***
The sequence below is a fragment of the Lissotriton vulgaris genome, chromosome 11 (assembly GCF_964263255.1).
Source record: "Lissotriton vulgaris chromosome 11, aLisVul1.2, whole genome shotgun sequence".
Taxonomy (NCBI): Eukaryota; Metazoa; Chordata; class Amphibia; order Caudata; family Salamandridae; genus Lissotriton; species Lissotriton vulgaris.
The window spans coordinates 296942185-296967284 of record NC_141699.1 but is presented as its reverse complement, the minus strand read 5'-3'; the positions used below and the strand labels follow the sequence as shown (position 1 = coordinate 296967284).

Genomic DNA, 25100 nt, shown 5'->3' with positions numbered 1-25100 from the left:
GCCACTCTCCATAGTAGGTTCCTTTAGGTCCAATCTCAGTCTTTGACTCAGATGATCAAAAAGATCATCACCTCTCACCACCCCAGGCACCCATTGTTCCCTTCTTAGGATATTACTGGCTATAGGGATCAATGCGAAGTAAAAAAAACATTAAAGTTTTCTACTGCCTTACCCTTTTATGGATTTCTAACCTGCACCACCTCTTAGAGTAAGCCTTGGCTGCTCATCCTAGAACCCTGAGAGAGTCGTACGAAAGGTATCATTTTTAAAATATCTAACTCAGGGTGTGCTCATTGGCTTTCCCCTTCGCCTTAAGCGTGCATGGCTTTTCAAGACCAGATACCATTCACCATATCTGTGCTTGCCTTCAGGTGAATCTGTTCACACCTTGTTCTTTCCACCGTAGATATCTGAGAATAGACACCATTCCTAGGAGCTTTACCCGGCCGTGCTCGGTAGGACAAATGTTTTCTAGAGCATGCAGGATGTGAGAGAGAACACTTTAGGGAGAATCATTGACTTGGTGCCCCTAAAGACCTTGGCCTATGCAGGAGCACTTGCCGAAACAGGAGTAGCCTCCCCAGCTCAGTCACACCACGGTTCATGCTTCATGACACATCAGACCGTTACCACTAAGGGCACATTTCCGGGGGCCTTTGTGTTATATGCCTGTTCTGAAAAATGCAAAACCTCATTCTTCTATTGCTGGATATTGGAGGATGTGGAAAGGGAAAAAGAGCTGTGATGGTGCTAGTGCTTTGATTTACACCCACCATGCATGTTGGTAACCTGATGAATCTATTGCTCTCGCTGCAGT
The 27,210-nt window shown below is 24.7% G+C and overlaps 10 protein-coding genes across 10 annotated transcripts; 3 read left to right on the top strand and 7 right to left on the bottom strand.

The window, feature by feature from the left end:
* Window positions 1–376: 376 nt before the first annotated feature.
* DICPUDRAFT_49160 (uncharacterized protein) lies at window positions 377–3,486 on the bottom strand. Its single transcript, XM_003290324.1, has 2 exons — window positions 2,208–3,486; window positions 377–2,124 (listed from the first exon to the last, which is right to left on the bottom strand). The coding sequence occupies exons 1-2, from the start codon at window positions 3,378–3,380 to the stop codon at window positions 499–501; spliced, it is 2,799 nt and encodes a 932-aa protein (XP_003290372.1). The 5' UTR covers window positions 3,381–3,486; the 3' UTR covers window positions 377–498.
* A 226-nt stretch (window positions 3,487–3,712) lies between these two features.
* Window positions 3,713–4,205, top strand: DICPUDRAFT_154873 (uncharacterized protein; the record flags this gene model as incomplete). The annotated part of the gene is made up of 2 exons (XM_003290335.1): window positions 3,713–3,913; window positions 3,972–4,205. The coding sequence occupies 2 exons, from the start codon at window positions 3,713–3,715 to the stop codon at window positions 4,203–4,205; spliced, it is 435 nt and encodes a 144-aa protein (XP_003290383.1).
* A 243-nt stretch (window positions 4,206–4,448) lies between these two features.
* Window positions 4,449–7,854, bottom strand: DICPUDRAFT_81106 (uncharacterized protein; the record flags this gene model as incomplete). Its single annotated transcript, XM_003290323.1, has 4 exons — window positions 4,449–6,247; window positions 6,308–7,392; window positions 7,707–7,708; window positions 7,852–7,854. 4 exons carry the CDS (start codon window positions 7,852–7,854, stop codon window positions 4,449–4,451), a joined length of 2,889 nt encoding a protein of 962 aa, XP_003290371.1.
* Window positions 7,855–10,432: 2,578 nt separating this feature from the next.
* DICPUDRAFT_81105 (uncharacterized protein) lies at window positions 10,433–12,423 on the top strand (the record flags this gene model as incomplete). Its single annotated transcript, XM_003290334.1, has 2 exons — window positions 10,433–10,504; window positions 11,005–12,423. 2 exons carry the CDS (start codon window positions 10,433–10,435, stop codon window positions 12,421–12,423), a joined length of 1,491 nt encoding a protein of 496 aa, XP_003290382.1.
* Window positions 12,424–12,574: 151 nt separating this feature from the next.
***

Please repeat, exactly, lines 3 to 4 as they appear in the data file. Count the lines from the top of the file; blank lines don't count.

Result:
Taxonomy (NCBI): Eukaryota; Metazoa; Chordata; class Amphibia; order Caudata; family Salamandridae; genus Lissotriton; species Lissotriton vulgaris.
The window spans coordinates 296942185-296967284 of record NC_141699.1 but is presented as its reverse complement, the minus strand read 5'-3'; the positions used below and the strand labels follow the sequence as shown (position 1 = coordinate 296967284).